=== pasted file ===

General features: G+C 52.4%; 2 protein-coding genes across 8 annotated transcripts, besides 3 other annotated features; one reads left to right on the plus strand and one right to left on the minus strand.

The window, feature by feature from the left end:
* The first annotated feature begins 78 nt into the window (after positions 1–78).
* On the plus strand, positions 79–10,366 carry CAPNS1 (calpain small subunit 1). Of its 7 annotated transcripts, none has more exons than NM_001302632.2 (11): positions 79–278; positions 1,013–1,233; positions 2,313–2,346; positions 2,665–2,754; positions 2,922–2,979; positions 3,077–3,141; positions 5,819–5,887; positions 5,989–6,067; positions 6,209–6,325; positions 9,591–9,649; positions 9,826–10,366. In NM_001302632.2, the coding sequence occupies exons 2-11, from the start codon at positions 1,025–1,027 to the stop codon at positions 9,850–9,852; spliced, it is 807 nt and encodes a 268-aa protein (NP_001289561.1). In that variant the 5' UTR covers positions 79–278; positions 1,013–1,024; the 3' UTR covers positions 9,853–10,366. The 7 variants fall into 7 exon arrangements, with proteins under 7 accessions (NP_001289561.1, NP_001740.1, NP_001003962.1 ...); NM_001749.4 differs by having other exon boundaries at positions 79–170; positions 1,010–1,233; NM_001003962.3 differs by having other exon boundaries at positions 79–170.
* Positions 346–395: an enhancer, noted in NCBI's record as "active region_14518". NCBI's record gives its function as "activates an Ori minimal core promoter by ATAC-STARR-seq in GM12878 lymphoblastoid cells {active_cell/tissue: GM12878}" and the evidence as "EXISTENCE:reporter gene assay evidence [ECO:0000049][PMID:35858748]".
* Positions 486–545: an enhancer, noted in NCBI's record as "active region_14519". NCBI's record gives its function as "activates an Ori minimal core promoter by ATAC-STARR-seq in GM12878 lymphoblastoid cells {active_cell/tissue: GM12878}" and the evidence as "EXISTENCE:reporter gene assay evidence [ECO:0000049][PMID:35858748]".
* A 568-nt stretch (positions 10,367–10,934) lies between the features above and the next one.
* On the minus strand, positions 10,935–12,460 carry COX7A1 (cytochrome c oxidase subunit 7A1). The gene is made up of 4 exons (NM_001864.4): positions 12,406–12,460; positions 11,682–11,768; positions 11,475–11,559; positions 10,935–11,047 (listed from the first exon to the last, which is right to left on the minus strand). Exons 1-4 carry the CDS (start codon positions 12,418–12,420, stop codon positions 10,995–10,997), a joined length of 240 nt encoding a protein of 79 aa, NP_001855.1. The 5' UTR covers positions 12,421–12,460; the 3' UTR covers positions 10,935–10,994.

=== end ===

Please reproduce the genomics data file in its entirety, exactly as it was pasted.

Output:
General features: G+C 52.4%; 2 protein-coding genes across 8 annotated transcripts, besides 3 other annotated features; one reads left to right on the plus strand and one right to left on the minus strand.

The window, feature by feature from the left end:
* The first annotated feature begins 78 nt into the window (after positions 1–78).
* On the plus strand, positions 79–10,366 carry CAPNS1 (calpain small subunit 1). Of its 7 annotated transcripts, none has more exons than NM_001302632.2 (11): positions 79–278; positions 1,013–1,233; positions 2,313–2,346; positions 2,665–2,754; positions 2,922–2,979; positions 3,077–3,141; positions 5,819–5,887; positions 5,989–6,067; positions 6,209–6,325; positions 9,591–9,649; positions 9,826–10,366. In NM_001302632.2, the coding sequence occupies exons 2-11, from the start codon at positions 1,025–1,027 to the stop codon at positions 9,850–9,852; spliced, it is 807 nt and encodes a 268-aa protein (NP_001289561.1). In that variant the 5' UTR covers positions 79–278; positions 1,013–1,024; the 3' UTR covers positions 9,853–10,366. The 7 variants fall into 7 exon arrangements, with proteins under 7 accessions (NP_001289561.1, NP_001740.1, NP_001003962.1 ...); NM_001749.4 differs by having other exon boundaries at positions 79–170; positions 1,010–1,233; NM_001003962.3 differs by having other exon boundaries at positions 79–170.
* Positions 346–395: an enhancer, noted in NCBI's record as "active region_14518". NCBI's record gives its function as "activates an Ori minimal core promoter by ATAC-STARR-seq in GM12878 lymphoblastoid cells {active_cell/tissue: GM12878}" and the evidence as "EXISTENCE:reporter gene assay evidence [ECO:0000049][PMID:35858748]".
* Positions 486–545: an enhancer, noted in NCBI's record as "active region_14519". NCBI's record gives its function as "activates an Ori minimal core promoter by ATAC-STARR-seq in GM12878 lymphoblastoid cells {active_cell/tissue: GM12878}" and the evidence as "EXISTENCE:reporter gene assay evidence [ECO:0000049][PMID:35858748]".
* A 568-nt stretch (positions 10,367–10,934) lies between the features above and the next one.
* On the minus strand, positions 10,935–12,460 carry COX7A1 (cytochrome c oxidase subunit 7A1). The gene is made up of 4 exons (NM_001864.4): positions 12,406–12,460; positions 11,682–11,768; positions 11,475–11,559; positions 10,935–11,047 (listed from the first exon to the last, which is right to left on the minus strand). Exons 1-4 carry the CDS (start codon positions 12,418–12,420, stop codon positions 10,995–10,997), a joined length of 240 nt encoding a protein of 79 aa, NP_001855.1. The 5' UTR covers positions 12,421–12,460; the 3' UTR covers positions 10,935–10,994.